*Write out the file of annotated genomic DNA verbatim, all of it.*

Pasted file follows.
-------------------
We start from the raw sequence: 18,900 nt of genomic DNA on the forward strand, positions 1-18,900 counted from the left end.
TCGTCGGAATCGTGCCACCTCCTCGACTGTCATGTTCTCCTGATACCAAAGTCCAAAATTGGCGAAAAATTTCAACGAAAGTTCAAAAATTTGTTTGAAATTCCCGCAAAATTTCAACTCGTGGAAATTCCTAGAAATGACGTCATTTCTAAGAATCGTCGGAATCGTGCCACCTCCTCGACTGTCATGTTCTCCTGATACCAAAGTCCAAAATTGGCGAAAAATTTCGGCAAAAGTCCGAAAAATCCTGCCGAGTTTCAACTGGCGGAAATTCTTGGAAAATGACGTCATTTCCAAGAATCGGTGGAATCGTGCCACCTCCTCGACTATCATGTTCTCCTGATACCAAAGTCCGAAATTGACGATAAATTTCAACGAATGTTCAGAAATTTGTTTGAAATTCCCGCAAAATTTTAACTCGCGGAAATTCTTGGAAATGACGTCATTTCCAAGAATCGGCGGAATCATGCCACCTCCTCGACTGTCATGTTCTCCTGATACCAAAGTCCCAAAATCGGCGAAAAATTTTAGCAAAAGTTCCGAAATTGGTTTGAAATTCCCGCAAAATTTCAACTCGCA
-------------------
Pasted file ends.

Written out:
We start from the raw sequence: 18,900 nt of genomic DNA on the forward strand, positions 1-18,900 counted from the left end.
TCGTCGGAATCGTGCCACCTCCTCGACTGTCATGTTCTCCTGATACCAAAGTCCAAAATTGGCGAAAAATTTCAACGAAAGTTCAAAAATTTGTTTGAAATTCCCGCAAAATTTCAACTCGTGGAAATTCCTAGAAATGACGTCATTTCTAAGAATCGTCGGAATCGTGCCACCTCCTCGACTGTCATGTTCTCCTGATACCAAAGTCCAAAATTGGCGAAAAATTTCGGCAAAAGTCCGAAAAATCCTGCCGAGTTTCAACTGGCGGAAATTCTTGGAAAATGACGTCATTTCCAAGAATCGGTGGAATCGTGCCACCTCCTCGACTATCATGTTCTCCTGATACCAAAGTCCGAAATTGACGATAAATTTCAACGAATGTTCAGAAATTTGTTTGAAATTCCCGCAAAATTTTAACTCGCGGAAATTCTTGGAAATGACGTCATTTCCAAGAATCGGCGGAATCATGCCACCTCCTCGACTGTCATGTTCTCCTGATACCAAAGTCCCAAAATCGGCGAAAAATTTTAGCAAAAGTTCCGAAATTGGTTTGAAATTCCCGCAAAATTTCAACTCGCA